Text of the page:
Stream It Or Skip It: ‘Barbie’ on VOD, Where Greta Gerwig Makes Clever, Intelligent, Unfailingly Funny Art Out of Corporate IP

The phenomenon of 2023 is Barbie (now streaming on VOD services like Amazon Prime Video), and – review spoiler alert! – it deserves everything it’s achieved. Here’s what happens when capitalist megacorps like Warner Bros. and Mattel hand $130-odd million and free reign over prized intellectual property to an auteur like Greta Gerwig: $1.4 billion in worldwide ticket sales (and counting). The year’s highest-grossing movie (so far). A reinvigoration of the theatrical moviegoing experience (thanks in part to all that Barbenheimer insanity). And if it doesn’t get Oscar consideration, we should revolt (there’s plenty of room in the best picture category, remember). Did we expect this to happen? Maybe – anyone who saw Gerwig’s wonderful Little Women and Lady Bird knew for damn sure she wouldn’t make a glorified toy commercial. And somehow, she and life partner/co-writer Noah Baumbach got away with making a fascinating, trippy and hysterically funny existential-feminist movie about what it means to be human. 


The Gist: Barbie opens with an utterly nuts homage to 2001: A Space Odyssey, narrated by Helen Mirren. It shows us little girls smashing baby dolls as Mirren ruminates on the very idea of dollhood itself – its origins, what it symbolizes, how it reflects humanity, stuff like that. (Did we see this coming? No!) Then we get a detailed tour of Barbieland, a pink-soaked plastic meta-reality run by numerous iterations of Barbie: doctor Barbie, president Barbie, astronaut Barbie, etc. It’s a feminist utopia where every night is girl’s night, and the Kens are essentially second-class citizens. Here we meet Stereotypical Barbie (Margot Robbie), who, for simplicity’s sake, we’ll just refer to as “Barbie” from here on out. She’s got the Dream House and the pink vintage Corvette and the impeccable wardrobe and the undying attention of Beach Ken (Ryan Gosling), heretofore simply “Ken,” whose happiness depends wholly upon whether Barbie notices him or not. That night Barbie hangs with Ken but pushes him away – he asks to spend the night, even if he’s not sure exactly why; one assumes a lack of genitalia has something to do with that – so she and her female friends can have a heavily choreographed dance party, during which Barbie suddenly, in perhaps the greatest record-scratch fzwoop! moment in cinematic history, blurts out, “You guys ever think about dying?”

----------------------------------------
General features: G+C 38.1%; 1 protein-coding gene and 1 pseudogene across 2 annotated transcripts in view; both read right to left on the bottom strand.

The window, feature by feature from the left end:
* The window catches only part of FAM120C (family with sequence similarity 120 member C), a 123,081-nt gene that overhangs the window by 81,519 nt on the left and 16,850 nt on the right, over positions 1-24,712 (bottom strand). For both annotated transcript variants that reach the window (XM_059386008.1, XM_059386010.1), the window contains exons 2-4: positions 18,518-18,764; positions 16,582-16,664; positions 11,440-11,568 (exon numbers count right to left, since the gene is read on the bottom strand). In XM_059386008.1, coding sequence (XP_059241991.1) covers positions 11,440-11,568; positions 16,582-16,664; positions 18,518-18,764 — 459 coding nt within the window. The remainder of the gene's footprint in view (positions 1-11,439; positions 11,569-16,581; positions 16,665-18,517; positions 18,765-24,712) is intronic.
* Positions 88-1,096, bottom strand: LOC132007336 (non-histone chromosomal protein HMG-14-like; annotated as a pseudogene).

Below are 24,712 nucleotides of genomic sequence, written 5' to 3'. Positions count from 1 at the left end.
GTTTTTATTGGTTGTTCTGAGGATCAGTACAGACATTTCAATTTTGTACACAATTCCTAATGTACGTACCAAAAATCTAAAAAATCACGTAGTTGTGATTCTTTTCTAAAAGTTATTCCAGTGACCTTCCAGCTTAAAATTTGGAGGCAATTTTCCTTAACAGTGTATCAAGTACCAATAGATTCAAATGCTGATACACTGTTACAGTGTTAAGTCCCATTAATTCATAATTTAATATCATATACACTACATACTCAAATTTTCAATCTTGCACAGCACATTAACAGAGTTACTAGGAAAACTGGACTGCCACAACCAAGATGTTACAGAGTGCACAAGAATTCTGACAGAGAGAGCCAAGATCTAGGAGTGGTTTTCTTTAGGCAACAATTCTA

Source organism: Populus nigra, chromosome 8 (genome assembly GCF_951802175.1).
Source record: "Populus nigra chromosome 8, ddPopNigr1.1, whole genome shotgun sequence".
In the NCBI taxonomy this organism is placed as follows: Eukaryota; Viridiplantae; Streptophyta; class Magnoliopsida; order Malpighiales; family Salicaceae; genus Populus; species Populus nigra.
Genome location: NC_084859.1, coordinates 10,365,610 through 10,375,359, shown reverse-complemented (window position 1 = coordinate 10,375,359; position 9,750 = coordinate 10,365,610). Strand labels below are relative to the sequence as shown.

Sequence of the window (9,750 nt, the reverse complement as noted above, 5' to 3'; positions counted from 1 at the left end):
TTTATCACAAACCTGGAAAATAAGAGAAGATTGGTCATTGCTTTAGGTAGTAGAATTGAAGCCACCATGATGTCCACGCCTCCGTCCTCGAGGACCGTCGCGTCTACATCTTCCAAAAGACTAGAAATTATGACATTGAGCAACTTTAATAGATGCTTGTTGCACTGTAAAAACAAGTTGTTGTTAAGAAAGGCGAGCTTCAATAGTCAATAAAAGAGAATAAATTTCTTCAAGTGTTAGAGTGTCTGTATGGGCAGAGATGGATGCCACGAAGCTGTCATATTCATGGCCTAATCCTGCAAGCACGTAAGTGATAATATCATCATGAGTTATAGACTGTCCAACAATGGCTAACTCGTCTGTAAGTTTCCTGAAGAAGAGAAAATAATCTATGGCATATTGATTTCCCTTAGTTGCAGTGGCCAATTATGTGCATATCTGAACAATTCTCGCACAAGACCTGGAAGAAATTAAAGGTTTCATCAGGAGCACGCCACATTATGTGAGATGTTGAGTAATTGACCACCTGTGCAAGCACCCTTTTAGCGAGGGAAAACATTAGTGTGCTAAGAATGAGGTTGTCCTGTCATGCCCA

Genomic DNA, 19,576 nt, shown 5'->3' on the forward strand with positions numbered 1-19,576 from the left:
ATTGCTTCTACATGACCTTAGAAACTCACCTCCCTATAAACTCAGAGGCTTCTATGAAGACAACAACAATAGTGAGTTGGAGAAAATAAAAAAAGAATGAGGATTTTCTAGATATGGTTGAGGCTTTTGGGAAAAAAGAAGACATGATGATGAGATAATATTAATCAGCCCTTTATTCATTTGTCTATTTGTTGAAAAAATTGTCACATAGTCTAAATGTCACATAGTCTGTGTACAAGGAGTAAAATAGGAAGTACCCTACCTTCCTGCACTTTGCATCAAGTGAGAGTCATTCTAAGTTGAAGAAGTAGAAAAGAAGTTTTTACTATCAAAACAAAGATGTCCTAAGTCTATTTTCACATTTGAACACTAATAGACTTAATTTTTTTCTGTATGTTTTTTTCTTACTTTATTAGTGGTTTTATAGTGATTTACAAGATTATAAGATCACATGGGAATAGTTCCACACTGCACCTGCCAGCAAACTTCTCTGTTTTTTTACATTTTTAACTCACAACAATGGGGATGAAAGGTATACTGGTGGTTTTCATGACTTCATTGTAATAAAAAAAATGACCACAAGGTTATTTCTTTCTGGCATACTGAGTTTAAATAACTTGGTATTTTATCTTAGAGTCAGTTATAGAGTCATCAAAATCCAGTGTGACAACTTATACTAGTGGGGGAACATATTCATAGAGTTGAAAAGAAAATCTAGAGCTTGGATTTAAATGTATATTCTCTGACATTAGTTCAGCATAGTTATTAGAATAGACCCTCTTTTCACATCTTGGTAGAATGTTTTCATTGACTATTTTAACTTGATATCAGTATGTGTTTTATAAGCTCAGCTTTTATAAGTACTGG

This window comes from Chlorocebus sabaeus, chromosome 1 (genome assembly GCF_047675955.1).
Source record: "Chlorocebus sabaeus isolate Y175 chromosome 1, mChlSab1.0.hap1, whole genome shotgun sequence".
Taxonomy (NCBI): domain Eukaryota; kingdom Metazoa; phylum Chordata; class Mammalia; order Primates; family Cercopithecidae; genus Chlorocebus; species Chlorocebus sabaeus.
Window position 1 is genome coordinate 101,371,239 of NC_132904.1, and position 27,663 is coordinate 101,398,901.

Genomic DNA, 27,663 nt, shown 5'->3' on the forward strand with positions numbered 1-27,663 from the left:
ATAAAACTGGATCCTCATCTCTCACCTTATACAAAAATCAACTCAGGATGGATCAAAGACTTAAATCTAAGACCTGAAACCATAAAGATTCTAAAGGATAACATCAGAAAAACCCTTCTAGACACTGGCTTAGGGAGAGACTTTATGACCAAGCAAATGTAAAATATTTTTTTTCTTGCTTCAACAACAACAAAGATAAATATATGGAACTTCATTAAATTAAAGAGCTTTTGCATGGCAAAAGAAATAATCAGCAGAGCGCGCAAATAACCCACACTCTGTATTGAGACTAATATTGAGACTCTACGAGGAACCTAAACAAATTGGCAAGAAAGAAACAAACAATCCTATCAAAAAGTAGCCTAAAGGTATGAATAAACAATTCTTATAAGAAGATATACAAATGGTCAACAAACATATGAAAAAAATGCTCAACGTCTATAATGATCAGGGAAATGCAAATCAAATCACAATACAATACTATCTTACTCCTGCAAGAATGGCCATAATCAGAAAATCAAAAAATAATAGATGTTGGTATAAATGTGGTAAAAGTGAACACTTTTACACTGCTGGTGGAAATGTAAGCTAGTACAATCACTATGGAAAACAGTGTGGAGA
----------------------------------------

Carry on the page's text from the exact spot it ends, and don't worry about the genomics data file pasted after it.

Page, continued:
What, we’re inevitably thinking, has just entered this plastic woman’s head? She shakes off the existential dread and goes to bed and wakes up and now everything is, well, off. Not quite the same. Not quite right. The perfection of her usual routine is upset – a burnt waffle, the shower shoots water instead of nothing, stuff like that. Then her feet go flat, instead of sculpted for high heels. And what’s this on her thigh? It’s a weird mark. It wasn’t there before. Curious. Our Barbie, it seems, has been cursed with sudden self-awareness, and now she has many questions. She calls upon the wisdom of Weird Barbie (Kate McKinnon), who we learn is the Barbie who was “played with too hard,” and now has crayon scribbles on her face, and uneven, chopped-up hair, and is always doing the splits. (I’m giggling just typing this.) Weird Barbie tells our Barbie two things: That mark on her leg is, gasp, cellulite. And in order to repair a sudden rip in space-time that correlates to Barbie’s existential crisis, she must venture out of Barbieland to the real world, and seek out the child who’s playing with her in order to get some answers.

So off Barbie goes, not realizing that Ken is stowing away in the backseat. He really really really wants to tag along, because he’s needy and hilarious and dopey and just wants to spend some time with his dream girl. She sighs and agrees. When they arrive in Los Angeles – well, what would you expect if you journeyed from a perfect utopia to the USA circa 2023? It’d look utterly and completely effed. At first, they’re fascinated, but soon enough, Barbie feels like she’s being stared at with an undercurrent of violence, something that Ken, notably, doesn’t sense. Yes indeed, that’s patriarchy in the air! Barbie soon finds her owner, a sullen tween named Sasha (Ariana Greenblatt), the daughter of Gloria (America Ferrara), a Mattel employee and typically frazzled how-do-I-do-it-all American woman who unwittingly caused the aforementioned space-time fissure when she doodled a design for – get this – Irrepressible Thoughts of Death Barbie. You won’t be surprised to learn that Mattel is run by a boardroom full of men led by a CEO (Will Ferrell) who’s more of a goofy doofus than evil, because this movie can’t piss off the suits too much. Meanwhile, Ken decides that what he has to do is take everything he learned in the real world and sneak off to install the patriarchy in Barbieland, which he does, and now Barbie has a major f—ing problem to deal with.